As school districts across the country make headlines for “lunch shaming” their students, a 14-year-old boy in Texas has decided to do something about it.
Ben Hofer, an eighth-grader at Austin Independent School District, has started an online fund-raising campaign to help kids whose families owe lunch money pay off their debt.
The campaign, launched April 21, has already raised more than $9,000.
About 5,000 students in the Austin school district carry a combined lunch debt of $18,500, according to Ben’s campaign page.
“When kids are hungry, they don’t do as well at school,” the boy wrote. “Being stressed or embarrassed about not having enough money for food is disheartening. I’m sure parents have a lot of worries, and lunch for their kids should not be one of them.”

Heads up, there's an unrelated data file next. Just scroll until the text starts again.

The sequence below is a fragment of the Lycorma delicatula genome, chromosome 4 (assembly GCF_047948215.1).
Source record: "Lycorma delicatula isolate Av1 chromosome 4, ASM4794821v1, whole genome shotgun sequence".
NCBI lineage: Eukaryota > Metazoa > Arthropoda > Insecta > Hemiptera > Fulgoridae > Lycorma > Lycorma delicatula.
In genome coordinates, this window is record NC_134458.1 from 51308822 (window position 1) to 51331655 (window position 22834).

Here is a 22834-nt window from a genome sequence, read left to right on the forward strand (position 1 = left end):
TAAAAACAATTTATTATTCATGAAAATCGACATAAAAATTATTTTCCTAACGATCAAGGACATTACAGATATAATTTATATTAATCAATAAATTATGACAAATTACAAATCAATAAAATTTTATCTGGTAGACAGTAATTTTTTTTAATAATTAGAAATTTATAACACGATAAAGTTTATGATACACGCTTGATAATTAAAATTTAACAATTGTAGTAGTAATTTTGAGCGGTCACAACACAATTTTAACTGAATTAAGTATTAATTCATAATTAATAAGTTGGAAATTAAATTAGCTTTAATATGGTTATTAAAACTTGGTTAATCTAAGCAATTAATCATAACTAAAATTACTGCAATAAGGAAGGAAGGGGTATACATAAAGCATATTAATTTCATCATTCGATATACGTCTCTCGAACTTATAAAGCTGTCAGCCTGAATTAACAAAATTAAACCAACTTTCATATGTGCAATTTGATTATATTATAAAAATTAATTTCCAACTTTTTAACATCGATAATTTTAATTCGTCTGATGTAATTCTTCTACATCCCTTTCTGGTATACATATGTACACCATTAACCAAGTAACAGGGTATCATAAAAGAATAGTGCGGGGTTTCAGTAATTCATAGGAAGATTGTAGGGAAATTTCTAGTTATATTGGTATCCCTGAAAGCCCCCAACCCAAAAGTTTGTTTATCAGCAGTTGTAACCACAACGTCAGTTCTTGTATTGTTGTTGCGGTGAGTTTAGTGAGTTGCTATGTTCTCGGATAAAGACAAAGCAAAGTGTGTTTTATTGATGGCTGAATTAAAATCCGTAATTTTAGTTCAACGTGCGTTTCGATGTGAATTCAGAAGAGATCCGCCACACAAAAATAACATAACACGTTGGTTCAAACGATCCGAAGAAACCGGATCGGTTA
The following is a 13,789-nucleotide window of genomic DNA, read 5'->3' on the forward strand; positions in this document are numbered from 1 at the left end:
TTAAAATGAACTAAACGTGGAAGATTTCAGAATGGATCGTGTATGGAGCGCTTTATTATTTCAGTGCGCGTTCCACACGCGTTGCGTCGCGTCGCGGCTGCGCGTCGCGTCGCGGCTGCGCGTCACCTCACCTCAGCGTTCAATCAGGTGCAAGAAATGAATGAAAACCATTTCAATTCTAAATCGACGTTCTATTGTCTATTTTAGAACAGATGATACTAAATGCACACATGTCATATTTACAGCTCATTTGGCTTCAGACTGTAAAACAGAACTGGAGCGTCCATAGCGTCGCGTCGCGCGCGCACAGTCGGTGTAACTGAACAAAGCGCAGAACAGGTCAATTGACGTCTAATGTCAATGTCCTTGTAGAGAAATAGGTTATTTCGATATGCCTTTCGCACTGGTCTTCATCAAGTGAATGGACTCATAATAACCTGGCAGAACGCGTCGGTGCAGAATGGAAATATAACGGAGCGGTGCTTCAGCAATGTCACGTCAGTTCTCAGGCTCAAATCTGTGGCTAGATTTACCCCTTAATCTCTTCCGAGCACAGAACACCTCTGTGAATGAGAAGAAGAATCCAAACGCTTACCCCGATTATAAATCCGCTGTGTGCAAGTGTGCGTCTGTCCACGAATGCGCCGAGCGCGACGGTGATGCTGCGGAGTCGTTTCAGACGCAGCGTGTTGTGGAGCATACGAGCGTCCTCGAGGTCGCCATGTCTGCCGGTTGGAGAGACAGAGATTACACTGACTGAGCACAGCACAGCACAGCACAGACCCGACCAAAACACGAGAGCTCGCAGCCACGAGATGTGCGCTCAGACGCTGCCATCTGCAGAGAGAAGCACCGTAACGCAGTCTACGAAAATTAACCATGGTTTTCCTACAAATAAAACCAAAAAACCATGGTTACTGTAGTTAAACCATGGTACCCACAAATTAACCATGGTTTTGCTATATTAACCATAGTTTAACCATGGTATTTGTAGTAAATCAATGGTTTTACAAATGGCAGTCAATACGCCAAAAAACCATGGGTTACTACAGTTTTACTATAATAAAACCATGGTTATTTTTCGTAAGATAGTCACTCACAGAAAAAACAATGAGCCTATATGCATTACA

A Rhode Island school district drew outrage this month after announcing that students who owe lunch money would be served a “SunButter and jelly sandwich” instead of hot food. In Minnesota, a coalition of lawmakers is pushing a bill that would prohibit withholding a diploma over a lunch debt after a school there reportedly considered the practice.
Other school districts have marked kids with wristbands or stickers, a move that critics call “lunch shaming," which can stigmatize low-income children.
Ben’s “LunchCounts!” fund-raiser had more than 170 donors as of Tuesday afternoon, a response he said was “overwhelming.”